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Three bowl barrows in Holme Lane Plantation, 200m south west of Squirrel's Cottages

A Scheduled Monument in Steeple with Tyneham, Dorset

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Latitude: 50.6672 / 50°40'1"N

Longitude: -2.1334 / 2°8'0"W

OS Eastings: 390668.139889

OS Northings: 85286.481765

OS Grid: SY906852

Mapcode National: GBR 21V.1GR

Mapcode Global: FRA 67F9.SSR

Entry Name: Three bowl barrows in Holme Lane Plantation, 200m south west of Squirrel's Cottages

Scheduled Date: 22 April 1963

Last Amended: 7 July 1999

Source: Historic England

Source ID: 1016728

English Heritage Legacy ID: 29095

County: Dorset

Civil Parish: Steeple with Tyneham

Traditional County: Dorset

Lieutenancy Area (Ceremonial County): Dorset

Church of England Parish: Wareham Lady St Mary

Church of England Diocese: Salisbury


The monument includes three bowl barrows arranged around the crest of a knoll,
overlooking the Frome Valley to the north, and seven later mounds of unknown
The barrows each have a mound with maximum dimensions of between 12m to 15m in
diameter and between about 0.65m to 1m in height. Partial excavations by J
Austen in 1860 identified two urns and a cremation. Further investigation
conducted by Wessex Archaeology in 1991 included a contour survey and limited
trenching. The barrow mounds were found to be composed of turves, with an
upper layer of sand derived from the shallow quarry ditches surrounding the
base of the mounds. The quarry ditches varied between 1.2m to 1.9m in width.
The barrow mounds were found to overlie an old land surface which was
associated with a pollen sample dominated by heather, suggesting that the area
already formed heathland prior to the construction of the barrows.
The western barrow mound is partially overlain by a small mound on the western
side. This is part of a group of 107 such mounds noted by J Austen in 1860.
Survey by the Royal Commission on the Historic Monuments of England in 1956
identified 45 examples, set out in parallel rows; most were circular in plan
with dimensions of between 2.7m to 4.5m in diameter and between about 0.3m to
0.45m in height. Austen recorded that many examples supported larger trees
than the surrounding area and excavation of several of the mounds revealed a
composition of burnt furze.
In 1956, excavation of a mound by the Royal Commission on the Historic
Monuments of England indicated that it was composed of earth and turf piled
over an old land surface. The only find was of a stray flint scraper and no
internal structure or ditch was identified. Environmental evidence suggests a
date between the Iron Age and Medieval period, although the function of these
features is uncertain. Many of the mounds recorded in 1860 and 1956 have since
been destroyed by clay extraction. Seven mounds within the group mapped in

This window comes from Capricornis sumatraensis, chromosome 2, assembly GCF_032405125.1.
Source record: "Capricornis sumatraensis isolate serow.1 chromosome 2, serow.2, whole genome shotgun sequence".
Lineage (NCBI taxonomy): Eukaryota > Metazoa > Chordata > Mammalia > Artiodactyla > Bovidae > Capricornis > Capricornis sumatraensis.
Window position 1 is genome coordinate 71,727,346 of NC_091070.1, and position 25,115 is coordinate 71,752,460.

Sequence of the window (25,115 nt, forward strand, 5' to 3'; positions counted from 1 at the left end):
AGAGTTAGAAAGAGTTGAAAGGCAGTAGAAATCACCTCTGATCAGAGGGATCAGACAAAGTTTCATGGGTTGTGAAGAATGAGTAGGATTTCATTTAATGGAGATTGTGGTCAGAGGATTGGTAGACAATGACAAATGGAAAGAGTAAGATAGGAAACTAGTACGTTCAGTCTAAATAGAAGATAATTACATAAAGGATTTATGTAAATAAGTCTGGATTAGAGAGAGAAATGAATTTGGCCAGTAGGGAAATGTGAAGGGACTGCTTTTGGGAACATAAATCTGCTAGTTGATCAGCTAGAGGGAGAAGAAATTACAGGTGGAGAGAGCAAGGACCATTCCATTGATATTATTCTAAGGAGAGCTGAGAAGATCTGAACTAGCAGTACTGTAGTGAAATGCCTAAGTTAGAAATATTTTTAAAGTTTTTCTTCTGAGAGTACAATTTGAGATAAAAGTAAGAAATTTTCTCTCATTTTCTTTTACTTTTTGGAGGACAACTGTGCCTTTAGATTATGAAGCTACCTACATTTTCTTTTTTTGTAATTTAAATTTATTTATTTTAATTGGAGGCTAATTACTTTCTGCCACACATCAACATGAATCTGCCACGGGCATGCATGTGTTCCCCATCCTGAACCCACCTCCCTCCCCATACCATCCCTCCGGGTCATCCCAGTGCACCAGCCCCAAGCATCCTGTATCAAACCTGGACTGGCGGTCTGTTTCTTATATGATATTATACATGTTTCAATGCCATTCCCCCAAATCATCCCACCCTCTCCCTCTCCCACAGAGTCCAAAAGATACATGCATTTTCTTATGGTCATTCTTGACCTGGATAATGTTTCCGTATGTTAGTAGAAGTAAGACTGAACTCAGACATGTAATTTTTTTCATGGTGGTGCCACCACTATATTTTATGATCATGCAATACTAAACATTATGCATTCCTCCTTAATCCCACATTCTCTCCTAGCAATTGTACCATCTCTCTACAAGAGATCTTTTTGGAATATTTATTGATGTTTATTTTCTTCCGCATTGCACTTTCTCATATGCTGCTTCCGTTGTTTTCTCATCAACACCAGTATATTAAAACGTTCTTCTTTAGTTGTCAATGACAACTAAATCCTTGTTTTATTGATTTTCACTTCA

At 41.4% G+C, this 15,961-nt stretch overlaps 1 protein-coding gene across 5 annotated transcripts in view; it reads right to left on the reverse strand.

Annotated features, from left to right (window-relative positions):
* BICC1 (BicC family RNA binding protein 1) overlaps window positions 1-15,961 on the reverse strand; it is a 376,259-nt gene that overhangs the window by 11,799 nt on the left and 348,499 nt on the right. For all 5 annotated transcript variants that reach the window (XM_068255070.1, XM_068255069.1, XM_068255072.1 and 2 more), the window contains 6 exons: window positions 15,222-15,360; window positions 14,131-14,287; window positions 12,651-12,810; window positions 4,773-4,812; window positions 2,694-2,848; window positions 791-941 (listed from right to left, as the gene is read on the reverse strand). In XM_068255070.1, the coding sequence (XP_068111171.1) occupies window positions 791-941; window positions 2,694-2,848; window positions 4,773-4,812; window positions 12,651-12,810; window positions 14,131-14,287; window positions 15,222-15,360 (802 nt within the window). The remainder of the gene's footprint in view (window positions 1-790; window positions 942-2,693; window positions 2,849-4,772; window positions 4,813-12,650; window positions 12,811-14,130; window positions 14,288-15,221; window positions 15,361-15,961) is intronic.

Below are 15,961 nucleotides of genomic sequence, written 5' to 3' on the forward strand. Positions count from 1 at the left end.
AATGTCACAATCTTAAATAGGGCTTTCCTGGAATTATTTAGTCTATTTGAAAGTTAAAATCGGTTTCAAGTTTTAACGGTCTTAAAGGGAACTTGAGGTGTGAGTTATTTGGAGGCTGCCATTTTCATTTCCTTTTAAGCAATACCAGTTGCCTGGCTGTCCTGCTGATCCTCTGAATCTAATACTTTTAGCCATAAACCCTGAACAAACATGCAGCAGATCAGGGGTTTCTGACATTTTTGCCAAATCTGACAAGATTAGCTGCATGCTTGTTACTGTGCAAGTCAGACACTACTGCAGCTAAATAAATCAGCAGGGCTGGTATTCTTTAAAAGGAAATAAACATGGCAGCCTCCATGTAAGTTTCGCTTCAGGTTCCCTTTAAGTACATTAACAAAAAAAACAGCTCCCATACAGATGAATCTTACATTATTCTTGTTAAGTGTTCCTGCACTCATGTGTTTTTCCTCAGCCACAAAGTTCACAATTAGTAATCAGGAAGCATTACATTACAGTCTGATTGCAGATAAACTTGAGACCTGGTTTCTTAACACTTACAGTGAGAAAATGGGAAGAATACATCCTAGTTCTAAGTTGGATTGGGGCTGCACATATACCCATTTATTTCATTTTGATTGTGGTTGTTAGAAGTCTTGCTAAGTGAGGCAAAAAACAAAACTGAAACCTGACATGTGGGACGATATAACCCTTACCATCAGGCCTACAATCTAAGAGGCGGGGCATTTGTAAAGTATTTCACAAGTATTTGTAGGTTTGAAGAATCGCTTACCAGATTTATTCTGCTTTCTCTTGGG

1956 are included in the scheduling.

The site of the monument is shown on the attached map extract.
It includes a 2 metre boundary around the archaeological features,
considered to be essential for the monument's support and preservation.

Source: Historic England

Reasons for Scheduling

Bowl barrows, the most numerous form of round barrow, are funerary monuments
dating from the Late Neolithic period to the Late Bronze Age, with most
examples belonging to the period 2400-1500 BC. They were constructed as
earthen or rubble mounds, sometimes ditched, which covered single or multiple
burials. They occur either in isolation or grouped as cemeteries and often
acted as a focus for burials in later periods. Often superficially similar,
although differing widely in size, they exhibit regional variations in form
and a diversity of burial practices. There are over 10,000 surviving bowl
barrows recorded nationally (many more have already been destroyed), occurring
across most of lowland Britain. Often occupying prominent locations, they are
a major historic element in the modern landscape and their considerable
variation of form and longevity as a monument type provide important
information on the diversity of beliefs and social organisations amongst early
prehistoric communities. They are particularly representative of their period
and a substantial proportion of surviving examples are considered worthy of

The three bowl barrows in Holme Lane Plantation, 200m south west of Squirrel's
Cottages survive well and are known from partial excavation to contain
archaeological and environmental evidence relating to the monument and the
landscape in which it was constructed. The group of small mounds within the
vicinity of the barrows represent an unusual association which is not yet
fully understood.

Source: Historic England


Books and journals
Historical Monuments in the County of Dorset: Volume I, (1970), 445
Historical Monuments in the County of Dorset: Volume I, (1970), 445
Historical Monuments in the County of Dorset: Volume I, (1970), 481-2
Heath est. before const. of barrow,
Heath present before const. of barrow,
Location of ditch by Wessex Arch,
Location of quarry ditch by Wessex Ar,
Mention 1956 RCHME partial excavation, RCHME, National Monuments Record,
Mention identification by Austen, RCHME, National Monuments Record,
Mention part excav. by Wessex Arch,
Mention part excavation by Austen,
RCHME, National Monuments Record,

Source: Historic England

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